The new Census Bureau data on income and poverty reveal that many of the economic trends in this country are a lot more favorable than America's detractors seems to think. In 2007, overall real median family income increased to $50,233, up $600 from 2006. The real median income for intact families -- mother and father in the home -- rose to $78,000, an all-time high.The article also details how those claiming lower incomes and equality have distorted the data--especially by ignoring the effect of taxes--a point I've also made. Read the whole thing.
Although incomes fell sharply in the U.S. after the dot-com bubble burst in 2000 (and still haven't fully recovered), these latest statistics reflect a 25-year trend of upward economic mobility. More important, Barack Obama is wrong when he states on his campaign Web site that the economic policies started by Ronald Reagan have rewarded "wealth not work." Based on this false claim -- that the rich have benefited by economic growth while others have not -- he intends to raise tax rates on high-income individuals.
To be sure, there has been a massive amount of wealth created in America over the last 25 years. But tax rates were cut dramatically across the income spectrum, for rich and poor alike. The results?
When all sources of income are included -- wages, salaries, realized capital gains, dividends, business income and government benefits -- and taxes paid are deducted, households in the lowest income quintile saw a roughly 25% increase in their living standards from 1983 to 2005. (See chart nearby; the data is from the Congressional Budget Office's "Comprehensive Household Income.") This fact alone refutes the notion that the poor are getting poorer. They are not. . .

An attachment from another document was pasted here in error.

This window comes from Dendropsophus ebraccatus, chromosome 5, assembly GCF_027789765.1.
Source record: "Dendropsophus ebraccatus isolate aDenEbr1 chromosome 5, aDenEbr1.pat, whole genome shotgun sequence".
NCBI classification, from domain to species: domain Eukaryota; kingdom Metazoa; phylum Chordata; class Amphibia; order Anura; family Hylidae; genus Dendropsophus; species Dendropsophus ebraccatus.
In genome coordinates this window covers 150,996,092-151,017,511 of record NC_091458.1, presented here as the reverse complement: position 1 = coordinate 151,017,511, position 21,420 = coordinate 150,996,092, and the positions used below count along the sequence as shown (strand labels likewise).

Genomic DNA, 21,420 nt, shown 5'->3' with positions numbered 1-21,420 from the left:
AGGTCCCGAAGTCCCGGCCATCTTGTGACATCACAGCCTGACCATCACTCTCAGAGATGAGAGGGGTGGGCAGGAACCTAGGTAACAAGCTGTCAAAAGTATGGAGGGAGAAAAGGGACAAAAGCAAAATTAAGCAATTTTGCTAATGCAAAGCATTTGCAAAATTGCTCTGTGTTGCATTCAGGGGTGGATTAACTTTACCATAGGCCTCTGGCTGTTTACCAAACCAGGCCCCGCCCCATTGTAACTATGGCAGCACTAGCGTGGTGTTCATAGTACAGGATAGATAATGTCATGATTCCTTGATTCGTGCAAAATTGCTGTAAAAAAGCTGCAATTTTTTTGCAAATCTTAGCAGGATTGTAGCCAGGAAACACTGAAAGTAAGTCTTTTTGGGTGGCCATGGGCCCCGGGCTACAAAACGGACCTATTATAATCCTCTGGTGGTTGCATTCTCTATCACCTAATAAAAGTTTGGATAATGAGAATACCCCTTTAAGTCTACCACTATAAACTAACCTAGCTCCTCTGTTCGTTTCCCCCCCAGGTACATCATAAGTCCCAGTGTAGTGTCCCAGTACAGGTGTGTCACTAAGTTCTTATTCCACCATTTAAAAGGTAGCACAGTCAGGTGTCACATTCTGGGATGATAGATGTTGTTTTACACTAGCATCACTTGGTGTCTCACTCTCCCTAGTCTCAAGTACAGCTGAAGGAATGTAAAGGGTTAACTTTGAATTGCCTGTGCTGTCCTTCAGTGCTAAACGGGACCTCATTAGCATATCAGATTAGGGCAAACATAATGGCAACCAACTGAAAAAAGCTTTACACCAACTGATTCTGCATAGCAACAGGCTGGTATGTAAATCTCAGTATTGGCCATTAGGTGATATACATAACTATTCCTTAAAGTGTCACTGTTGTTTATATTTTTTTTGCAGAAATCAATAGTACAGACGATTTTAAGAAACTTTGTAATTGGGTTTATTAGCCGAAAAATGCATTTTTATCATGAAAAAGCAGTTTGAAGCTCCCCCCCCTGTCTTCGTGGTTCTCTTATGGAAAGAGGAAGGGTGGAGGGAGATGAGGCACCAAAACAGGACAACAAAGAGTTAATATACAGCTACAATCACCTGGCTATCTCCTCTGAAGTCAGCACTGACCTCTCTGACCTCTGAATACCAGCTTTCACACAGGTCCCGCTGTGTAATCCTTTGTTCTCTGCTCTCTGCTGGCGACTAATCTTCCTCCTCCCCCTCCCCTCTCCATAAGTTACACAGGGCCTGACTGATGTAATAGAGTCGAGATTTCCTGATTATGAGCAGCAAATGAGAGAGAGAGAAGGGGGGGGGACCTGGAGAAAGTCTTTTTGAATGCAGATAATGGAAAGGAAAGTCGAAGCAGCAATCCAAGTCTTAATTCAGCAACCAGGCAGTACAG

Official tax return data show that in 1983, 19% of returns had zero tax liability; that percentage has climbed steadily, reaching 33% in 2005. (The Tax Policy Center estimates that in 2008 nearly 40% of filers will have no income tax liability.) Thus, we are now statistically counting more poorer families today than we used to. This is a major reason that median and poor household income gains appear to be a lot smaller than they have been in reality. . .
One way to quantify income mobility is to examine how many people remain in the same tax bracket over time. We compared the returns of tax filers in the lowest tax rate bracket (zero) in 1987 with their returns in 1996. Only one third of the tax filers were still in the zero tax bracket, but 25% were now in the 10% bracket, 32% had moved up to the 15% bracket and 9% were in the 25%, 28%, 33% or 35% brackets. And that was following them for a decade, not a generation.
From 1996 to 2005, we have the income mobility data for income quintiles. Of those filers who were in the lowest 20% in 1996 and who also filed in 2005, 42.4% remained in the bottom 20%, 28.6% were in the next highest quintile, 13.9% were in the middle quintile, 9.9% were in the second highest quintile, and 5.3% were in the highest quintile.
What is also striking about the data is that the poor today are, in general, not the same people who were poor even a few years ago. For example, the new Census data find that only 3% of Americans are "chronically" poor, which the Census Bureau defines as being in poverty for three years or more. Many of the people in the bottom quintile of income earners in any one year are new entrants to the labor force or those who are leaving the labor force.
(via Carpe Diem)